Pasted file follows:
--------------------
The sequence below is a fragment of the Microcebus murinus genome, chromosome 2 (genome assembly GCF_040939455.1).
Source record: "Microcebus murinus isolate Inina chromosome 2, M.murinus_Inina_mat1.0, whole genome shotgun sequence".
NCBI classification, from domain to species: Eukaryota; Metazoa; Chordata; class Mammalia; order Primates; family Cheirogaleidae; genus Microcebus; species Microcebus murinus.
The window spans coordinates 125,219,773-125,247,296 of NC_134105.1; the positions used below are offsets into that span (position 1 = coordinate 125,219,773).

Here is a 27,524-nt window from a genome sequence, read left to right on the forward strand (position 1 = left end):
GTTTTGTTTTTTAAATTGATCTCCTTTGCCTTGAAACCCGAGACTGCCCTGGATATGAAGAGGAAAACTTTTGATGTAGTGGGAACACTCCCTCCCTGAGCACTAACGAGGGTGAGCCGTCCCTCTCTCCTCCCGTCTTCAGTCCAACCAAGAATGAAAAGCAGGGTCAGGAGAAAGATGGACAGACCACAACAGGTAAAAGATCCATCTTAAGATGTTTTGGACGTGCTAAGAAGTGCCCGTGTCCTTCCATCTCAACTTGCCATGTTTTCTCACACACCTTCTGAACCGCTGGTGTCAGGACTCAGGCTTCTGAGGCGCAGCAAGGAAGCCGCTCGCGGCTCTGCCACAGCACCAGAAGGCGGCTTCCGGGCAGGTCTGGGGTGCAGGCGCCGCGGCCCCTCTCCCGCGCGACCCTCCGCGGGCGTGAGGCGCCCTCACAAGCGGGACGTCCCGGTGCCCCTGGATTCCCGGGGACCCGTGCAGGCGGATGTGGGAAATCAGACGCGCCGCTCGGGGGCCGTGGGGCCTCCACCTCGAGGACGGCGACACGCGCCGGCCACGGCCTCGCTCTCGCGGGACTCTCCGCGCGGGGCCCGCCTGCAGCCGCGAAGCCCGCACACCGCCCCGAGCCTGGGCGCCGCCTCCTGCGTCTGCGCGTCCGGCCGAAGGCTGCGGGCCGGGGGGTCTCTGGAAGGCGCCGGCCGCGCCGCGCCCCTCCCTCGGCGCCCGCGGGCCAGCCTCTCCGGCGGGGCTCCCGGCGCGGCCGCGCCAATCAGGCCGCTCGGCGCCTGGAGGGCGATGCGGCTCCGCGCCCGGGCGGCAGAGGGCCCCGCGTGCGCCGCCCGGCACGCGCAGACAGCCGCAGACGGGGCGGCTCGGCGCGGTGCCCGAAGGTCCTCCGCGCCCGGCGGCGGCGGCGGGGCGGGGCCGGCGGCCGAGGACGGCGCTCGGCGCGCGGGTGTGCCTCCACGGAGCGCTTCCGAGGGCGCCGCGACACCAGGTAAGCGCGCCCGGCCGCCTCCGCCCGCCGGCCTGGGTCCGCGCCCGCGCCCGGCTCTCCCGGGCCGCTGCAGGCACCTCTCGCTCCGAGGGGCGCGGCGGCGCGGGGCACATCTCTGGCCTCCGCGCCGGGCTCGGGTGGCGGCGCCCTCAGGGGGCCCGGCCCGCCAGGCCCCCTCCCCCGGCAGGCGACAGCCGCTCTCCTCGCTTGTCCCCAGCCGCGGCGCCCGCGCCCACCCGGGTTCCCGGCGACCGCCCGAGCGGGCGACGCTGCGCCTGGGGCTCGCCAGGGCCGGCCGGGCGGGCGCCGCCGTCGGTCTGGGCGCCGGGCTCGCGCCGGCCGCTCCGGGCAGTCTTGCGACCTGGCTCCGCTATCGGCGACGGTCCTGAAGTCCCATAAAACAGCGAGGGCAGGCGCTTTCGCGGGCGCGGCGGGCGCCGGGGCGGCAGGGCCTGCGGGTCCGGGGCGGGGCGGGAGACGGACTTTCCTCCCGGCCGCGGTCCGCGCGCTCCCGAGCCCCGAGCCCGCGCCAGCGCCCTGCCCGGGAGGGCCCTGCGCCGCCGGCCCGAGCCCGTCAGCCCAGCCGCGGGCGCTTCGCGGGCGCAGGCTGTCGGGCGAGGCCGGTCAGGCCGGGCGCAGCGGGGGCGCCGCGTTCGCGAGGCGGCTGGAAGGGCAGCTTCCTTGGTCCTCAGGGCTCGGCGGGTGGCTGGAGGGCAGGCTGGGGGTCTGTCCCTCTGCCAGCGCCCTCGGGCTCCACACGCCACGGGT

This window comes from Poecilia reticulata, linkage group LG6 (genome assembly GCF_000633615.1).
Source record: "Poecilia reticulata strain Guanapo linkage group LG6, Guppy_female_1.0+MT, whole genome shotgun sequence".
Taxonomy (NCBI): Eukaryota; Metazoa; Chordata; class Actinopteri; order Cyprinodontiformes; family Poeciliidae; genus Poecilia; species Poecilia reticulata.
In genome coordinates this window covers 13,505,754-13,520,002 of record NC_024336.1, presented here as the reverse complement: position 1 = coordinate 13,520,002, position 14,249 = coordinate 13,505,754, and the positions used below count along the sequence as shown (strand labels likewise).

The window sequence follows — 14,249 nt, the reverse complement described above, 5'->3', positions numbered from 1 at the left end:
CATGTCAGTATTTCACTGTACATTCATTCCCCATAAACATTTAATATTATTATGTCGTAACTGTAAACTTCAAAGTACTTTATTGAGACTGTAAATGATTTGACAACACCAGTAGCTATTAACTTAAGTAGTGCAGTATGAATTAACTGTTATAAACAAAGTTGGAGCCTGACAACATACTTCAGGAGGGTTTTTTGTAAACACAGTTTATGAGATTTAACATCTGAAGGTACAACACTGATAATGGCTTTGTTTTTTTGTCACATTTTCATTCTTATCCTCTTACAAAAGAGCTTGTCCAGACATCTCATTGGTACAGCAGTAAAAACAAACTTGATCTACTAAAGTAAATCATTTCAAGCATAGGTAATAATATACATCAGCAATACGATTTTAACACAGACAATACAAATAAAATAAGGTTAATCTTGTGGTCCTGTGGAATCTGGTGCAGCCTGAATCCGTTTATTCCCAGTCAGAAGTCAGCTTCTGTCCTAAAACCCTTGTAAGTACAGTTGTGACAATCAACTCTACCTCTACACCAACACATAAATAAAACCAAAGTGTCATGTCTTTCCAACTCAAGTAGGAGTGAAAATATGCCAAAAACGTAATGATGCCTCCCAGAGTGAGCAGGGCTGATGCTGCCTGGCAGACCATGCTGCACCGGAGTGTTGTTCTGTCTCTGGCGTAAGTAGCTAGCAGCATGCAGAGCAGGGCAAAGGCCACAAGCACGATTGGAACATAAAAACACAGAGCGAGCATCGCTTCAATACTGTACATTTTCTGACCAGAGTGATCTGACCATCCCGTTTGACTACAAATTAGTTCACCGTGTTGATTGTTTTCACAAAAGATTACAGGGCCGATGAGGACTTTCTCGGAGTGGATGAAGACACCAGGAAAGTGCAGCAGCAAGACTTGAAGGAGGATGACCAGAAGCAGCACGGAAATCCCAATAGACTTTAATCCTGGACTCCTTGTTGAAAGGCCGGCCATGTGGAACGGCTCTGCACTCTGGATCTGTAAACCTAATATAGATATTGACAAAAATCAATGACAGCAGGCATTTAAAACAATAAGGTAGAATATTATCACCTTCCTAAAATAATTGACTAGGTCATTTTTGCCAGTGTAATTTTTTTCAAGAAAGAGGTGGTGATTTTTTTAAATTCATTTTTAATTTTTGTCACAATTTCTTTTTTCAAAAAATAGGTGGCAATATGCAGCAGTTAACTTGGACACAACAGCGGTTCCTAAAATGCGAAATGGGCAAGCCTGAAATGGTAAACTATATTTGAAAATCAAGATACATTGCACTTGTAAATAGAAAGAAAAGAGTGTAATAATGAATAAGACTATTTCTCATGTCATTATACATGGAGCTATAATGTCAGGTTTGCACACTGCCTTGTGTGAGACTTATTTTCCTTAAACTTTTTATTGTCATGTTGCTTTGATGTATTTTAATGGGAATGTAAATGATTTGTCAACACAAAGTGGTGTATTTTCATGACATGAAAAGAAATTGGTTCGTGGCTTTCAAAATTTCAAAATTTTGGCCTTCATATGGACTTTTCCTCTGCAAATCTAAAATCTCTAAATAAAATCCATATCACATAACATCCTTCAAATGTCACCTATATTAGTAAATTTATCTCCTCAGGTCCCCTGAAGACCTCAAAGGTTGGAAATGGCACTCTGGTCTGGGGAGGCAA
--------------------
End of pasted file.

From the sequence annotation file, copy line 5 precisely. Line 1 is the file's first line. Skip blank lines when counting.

Here is a 27,524-nt window from a genome sequence, read left to right on the forward strand (position 1 = left end):